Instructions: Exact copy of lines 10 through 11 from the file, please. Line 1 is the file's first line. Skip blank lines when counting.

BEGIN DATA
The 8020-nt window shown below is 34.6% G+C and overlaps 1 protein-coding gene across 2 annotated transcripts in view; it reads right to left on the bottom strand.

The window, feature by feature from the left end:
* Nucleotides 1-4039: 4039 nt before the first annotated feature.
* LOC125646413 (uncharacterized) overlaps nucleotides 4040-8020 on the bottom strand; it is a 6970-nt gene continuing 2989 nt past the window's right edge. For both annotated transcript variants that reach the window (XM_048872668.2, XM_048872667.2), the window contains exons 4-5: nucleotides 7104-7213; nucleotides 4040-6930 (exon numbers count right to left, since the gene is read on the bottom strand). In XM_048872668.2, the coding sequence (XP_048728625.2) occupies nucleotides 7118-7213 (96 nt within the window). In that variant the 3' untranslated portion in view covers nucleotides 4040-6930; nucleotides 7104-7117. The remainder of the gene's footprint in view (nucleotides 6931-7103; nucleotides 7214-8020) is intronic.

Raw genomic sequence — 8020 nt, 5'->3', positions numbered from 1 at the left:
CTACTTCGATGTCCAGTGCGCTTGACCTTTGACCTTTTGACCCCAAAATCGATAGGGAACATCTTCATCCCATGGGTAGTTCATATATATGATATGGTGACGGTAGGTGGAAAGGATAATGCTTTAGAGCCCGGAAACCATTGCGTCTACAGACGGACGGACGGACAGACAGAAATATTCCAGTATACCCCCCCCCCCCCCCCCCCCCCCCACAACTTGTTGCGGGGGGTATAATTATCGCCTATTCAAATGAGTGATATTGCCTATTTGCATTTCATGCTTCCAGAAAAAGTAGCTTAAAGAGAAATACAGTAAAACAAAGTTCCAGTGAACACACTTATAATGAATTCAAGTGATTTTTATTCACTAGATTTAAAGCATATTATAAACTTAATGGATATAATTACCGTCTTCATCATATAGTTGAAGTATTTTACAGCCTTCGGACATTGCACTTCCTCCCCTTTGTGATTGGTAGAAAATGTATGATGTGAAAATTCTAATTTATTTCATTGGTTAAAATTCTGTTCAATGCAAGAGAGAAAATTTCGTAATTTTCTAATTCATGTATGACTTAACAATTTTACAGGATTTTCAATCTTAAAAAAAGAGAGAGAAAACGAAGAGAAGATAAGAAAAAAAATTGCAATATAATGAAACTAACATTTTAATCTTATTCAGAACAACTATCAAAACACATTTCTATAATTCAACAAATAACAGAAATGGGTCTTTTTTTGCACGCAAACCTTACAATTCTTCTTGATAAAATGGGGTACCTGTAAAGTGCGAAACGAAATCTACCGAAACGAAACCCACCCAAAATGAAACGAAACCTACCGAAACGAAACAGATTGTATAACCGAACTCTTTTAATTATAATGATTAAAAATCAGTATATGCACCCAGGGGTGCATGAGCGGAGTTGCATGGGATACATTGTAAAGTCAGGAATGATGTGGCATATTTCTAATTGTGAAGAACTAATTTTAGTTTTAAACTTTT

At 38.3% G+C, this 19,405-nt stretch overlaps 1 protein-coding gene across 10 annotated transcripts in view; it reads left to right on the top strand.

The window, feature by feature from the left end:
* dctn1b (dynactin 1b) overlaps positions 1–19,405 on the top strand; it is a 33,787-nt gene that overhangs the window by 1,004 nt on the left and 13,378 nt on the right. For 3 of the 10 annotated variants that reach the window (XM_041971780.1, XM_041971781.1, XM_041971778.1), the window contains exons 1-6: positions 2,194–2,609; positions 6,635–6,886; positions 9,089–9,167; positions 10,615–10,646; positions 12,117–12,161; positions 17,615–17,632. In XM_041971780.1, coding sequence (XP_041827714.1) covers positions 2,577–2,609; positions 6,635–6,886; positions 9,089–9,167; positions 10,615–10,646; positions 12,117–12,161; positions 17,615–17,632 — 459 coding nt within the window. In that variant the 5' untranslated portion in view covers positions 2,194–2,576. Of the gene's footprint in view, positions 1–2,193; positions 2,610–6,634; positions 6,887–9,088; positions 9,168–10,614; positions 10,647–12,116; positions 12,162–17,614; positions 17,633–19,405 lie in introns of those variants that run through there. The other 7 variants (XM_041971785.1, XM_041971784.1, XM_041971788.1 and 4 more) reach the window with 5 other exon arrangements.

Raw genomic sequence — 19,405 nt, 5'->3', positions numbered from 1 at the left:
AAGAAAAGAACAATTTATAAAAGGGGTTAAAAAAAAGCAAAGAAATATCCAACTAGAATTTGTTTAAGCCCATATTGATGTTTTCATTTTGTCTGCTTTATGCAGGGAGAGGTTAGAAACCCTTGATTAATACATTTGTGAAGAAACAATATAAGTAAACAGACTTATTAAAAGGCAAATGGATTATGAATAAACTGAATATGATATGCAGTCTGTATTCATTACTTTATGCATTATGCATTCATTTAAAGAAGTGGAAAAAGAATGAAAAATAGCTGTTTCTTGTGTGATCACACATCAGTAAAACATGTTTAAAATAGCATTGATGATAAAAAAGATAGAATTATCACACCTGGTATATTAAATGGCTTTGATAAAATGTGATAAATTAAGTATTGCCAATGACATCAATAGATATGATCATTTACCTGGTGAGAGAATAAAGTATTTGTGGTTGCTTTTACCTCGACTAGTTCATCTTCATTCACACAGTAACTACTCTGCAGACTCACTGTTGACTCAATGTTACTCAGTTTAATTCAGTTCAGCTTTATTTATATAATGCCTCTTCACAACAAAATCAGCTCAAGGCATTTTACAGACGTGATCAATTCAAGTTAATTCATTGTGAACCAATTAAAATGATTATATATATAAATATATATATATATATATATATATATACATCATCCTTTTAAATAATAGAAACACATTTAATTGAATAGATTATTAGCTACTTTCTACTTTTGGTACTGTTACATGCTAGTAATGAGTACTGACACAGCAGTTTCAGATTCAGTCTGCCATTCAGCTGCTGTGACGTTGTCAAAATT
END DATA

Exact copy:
Raw genomic sequence — 19,405 nt, 5'->3', positions numbered from 1 at the left:
AAGAAAAGAACAATTTATAAAAGGGGTTAAAAAAAAGCAAAGAAATATCCAACTAGAATTTGTTTAAGCCCATATTGATGTTTTCATTTTGTCTGCTTTATGCAGGGAGAGGTTAGAAACCCTTGATTAATACATTTGTGAAGAAACAATATAAGTAAACAGACTTATTAAAAGGCAAATGGATTATGAATAAACTGAATATGATATGCAGTCTGTATTCATTACTTTATGCATTATGCATTCATTTAAAGAAGTGGAAAAAGAATGAAAAATAGCTGTTTCTTGTGTGATCACACATCAGTAAAACATGTTTAAAATAGCATTGATGATAAAAAAGATAGAATTATCACACCTGGTATATTAAATGGCTTTGATAAAATGTGATAAATTAAGTATTGCCAATGACATCAATAGATATGATCATTTACCTGGTGAGAGAATAAAGTATTTGTGGTTGCTTTTACCTCGACTAGTTCATCTTCATTCACACAGTAACTACTCTGCAGACTCACTGTTGACTCAATGTTACTCAGTTTAATTCAGTTCAGCTTTATTTATATAATGCCTCTTCACAACAAAATCAGCTCAAGGCATTTTACAGACGTGATCAATTCAAGTTAATTCATTGTGAACCAATTAAAATGATTATATATATAAATATATATATATATATATATATATATACATCATCCTTTTAAATAATAGAAACACATTTAATTGAATAGATTATTAGCTACTTTCTACTTTTGGTACTGTTACATGCTAGTAATGAGTACTGACACAGCAGTTTCAGATTCAGTCTGCCATTCAGCTGCTGTGACGTTGTCAAAATT